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The Changing American Family

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I chose the reading, “The Way We Really Are”, by Stephanie Coontz. The author’s viewpoint focused on the changes in family values over the years that have led to more single mothers and fewer successful marriages. She refers to several quotes from resources about the American family tradition slowly dying. More unwed mothers are emerging, and more women are single, as they believe marriage is secondary to their social and personal commitments.

I believe psychiatrist John Watson and sociologist Amitai Etzioni were wrong in their predictions that true families would be nonexistent by now. Their opinion implies families could only be “true” if the parents were married. Based upon the definition of a traditional family this may be true, but times have changed. We should focus on how we define family today, before we decide if it is or isn’t existent.

One must consider the decision young men and unwed mothers make to not immediately get married when an unexpected pregnancy arises. I think this is a responsible decision for many that may ultimately prevent an unstable, unhappy and possibly unsuccessful marriage. We must be careful to understand that a couple that is unwed and has a child may still provide a completely acceptable, loving and supportive life for the child. The startling divorce statistics have formed preconceived notions for people who fear marriage. It is wise to consider personal feelings and beliefs instead of caving into the pressures placed upon us by society.

As Sam Robert reports, many census statistics are misleading due to single mothers misrepresenting the facts by saying they are separated, which may lead us to believe they were at one time married. I understand how the numbers may seem disproportionate when comparing the increase of wed to unwed mothers having children. If married couples are having fewer kids, but unwed births are increasing in numbers, the gap widens. I think one should gain a better understanding of why married couples were having fewer children between 1960 and 1990. Perhaps this is due to circumstances other than failing traditional family values. I think inflation, crime, unemployment and the price of real estate and a college education have resulted in more stress for parents.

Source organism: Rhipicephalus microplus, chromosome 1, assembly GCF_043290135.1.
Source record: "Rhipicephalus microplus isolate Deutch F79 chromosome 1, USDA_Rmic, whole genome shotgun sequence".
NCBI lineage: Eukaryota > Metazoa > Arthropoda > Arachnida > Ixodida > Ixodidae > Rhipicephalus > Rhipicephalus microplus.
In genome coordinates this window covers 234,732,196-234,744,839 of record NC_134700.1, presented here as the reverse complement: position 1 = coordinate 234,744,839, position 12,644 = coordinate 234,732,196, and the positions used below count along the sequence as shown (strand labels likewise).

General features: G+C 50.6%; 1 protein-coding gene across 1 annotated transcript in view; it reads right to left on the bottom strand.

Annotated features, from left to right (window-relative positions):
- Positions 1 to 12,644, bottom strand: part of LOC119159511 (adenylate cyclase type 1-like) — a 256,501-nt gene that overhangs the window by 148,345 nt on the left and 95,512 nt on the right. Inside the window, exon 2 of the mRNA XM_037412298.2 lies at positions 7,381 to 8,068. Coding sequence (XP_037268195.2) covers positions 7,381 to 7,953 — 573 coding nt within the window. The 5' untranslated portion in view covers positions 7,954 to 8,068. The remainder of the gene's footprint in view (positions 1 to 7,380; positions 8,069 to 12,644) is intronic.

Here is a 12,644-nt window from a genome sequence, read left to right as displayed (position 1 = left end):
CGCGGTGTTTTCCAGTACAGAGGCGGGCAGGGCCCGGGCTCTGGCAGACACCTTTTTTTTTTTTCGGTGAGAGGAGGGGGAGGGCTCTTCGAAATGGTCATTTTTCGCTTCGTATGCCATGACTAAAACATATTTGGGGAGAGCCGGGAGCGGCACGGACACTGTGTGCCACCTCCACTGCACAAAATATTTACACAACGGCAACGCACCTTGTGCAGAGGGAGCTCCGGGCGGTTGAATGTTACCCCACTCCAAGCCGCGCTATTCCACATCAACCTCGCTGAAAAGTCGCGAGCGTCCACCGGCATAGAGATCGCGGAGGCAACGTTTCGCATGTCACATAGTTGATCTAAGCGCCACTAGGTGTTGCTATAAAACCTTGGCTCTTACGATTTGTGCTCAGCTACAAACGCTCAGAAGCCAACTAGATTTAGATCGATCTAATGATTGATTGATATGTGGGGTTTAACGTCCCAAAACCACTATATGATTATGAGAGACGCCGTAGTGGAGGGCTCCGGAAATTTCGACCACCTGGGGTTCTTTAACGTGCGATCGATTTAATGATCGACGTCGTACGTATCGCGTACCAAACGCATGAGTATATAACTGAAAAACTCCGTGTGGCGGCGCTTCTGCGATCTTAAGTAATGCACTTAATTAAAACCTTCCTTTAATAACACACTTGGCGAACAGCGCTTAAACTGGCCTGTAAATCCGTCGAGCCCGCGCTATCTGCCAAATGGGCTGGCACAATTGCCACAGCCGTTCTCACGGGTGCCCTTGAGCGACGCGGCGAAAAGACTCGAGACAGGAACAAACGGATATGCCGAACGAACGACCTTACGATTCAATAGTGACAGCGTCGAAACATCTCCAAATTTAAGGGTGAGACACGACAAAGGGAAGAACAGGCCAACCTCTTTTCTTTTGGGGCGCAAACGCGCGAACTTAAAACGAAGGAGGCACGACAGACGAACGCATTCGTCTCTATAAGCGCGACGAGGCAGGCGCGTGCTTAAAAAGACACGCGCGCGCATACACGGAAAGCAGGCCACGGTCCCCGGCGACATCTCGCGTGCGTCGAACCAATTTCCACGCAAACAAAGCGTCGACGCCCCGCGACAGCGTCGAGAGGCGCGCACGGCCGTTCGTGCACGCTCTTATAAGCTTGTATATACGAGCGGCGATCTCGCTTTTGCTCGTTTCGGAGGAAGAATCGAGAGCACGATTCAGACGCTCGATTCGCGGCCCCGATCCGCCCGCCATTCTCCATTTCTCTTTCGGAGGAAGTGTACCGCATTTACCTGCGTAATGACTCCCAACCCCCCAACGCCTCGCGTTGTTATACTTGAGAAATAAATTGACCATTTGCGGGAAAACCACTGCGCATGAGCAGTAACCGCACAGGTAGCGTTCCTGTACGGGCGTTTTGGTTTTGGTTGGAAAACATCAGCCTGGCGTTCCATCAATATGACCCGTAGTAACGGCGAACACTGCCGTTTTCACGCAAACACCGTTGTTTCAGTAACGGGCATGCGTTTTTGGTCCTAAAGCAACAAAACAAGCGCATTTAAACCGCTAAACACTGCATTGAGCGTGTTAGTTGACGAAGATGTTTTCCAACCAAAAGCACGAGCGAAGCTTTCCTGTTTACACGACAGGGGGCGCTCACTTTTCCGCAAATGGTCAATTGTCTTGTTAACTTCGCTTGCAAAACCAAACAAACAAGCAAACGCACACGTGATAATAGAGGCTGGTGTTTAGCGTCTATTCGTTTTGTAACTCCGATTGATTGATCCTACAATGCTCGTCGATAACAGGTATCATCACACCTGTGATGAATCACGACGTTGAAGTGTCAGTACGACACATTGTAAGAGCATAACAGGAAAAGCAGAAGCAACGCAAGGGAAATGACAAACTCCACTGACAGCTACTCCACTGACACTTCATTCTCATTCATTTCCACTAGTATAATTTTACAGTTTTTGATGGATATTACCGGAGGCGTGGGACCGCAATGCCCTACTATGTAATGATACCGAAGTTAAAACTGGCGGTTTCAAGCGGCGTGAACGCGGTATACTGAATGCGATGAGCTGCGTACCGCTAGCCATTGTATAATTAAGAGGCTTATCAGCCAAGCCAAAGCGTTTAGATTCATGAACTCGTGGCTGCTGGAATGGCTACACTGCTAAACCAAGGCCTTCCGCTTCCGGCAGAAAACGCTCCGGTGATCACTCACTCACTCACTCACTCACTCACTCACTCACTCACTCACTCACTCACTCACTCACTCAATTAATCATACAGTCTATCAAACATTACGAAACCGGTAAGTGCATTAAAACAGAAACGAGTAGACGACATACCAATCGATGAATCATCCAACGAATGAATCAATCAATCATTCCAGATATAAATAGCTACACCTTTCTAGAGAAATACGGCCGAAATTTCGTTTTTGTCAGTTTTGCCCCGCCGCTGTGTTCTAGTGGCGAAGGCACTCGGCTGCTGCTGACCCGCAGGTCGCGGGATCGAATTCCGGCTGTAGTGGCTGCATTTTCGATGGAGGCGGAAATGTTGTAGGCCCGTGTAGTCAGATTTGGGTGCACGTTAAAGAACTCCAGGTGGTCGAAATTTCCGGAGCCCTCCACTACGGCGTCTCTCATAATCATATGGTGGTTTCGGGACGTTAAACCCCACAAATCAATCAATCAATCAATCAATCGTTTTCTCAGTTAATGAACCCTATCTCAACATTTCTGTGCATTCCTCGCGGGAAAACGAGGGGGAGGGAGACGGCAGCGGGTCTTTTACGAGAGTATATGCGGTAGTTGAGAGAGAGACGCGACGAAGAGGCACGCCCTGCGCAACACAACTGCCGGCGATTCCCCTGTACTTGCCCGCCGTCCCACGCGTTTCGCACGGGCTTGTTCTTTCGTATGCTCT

Working mothers are more common than they have been in the past and that means additional responsibility for them. Their traditional role of the stay at home mom whose focus is solely to raise the children and take care of the home has evolved into something much greater. This has changed family dynamics tremendously, which also places more emphasis on appropriately defining family values. I also feel that as more women entered the workforce, it created a desire for other women to find the same degree of independence, a great deal of satisfaction and accomplishment, along with the additional income they could bring into the household.

I do agree with Ms. Coontz that perhaps couples are not as determined anymore to uphold the vow of “until death do us part”. I think some couples do not work hard enough to make their marriage work or perhaps one spouse is not as flexible as may be necessary to overcome their problems. I should also consider the stress the previous paragraph explained which families must now endure. I believe, as well, that because women and men both work and raise a family it will tend to increase the divorce rate. In addition, as Ms. Coontz explains, our jobs impose greatly upon our personal time. Technological advancements have made it too easy for us to be available to our employers and after hour’s interruptions impose upon quality family time we all deserve. These types of adjustments, however, are now considered the norm and parents must do well at balancing their demanding schedules.

The article tells us that family crusaders believe young families should focus on the traditional roles mothers and fathers once had when mothers did not work. There was a time in history when women and men were both breadwinners. Before America transferred from a farming society to an industrial society, women assisted their husbands on the farms. They would help in the fields and also tend to the animals. Once America started becoming more industrialized, the role of women changed as they focused on the family and stayed home to nurture the children while the men went to work to earn the salary. They were full-time nurturing mothers while the father was the protector and family provider. It wasn’t until 1973 when the economy forced woman back into the workplace.

I think the Women’s Movement has worked hard to establish women’s rights and equality for all. While many working mothers yearn to have an opportunity to stay at home again, it may not be economically feasible. Poor family values should not be blamed for the government’s inability to control costs or for the evolution of women, family and marriage.

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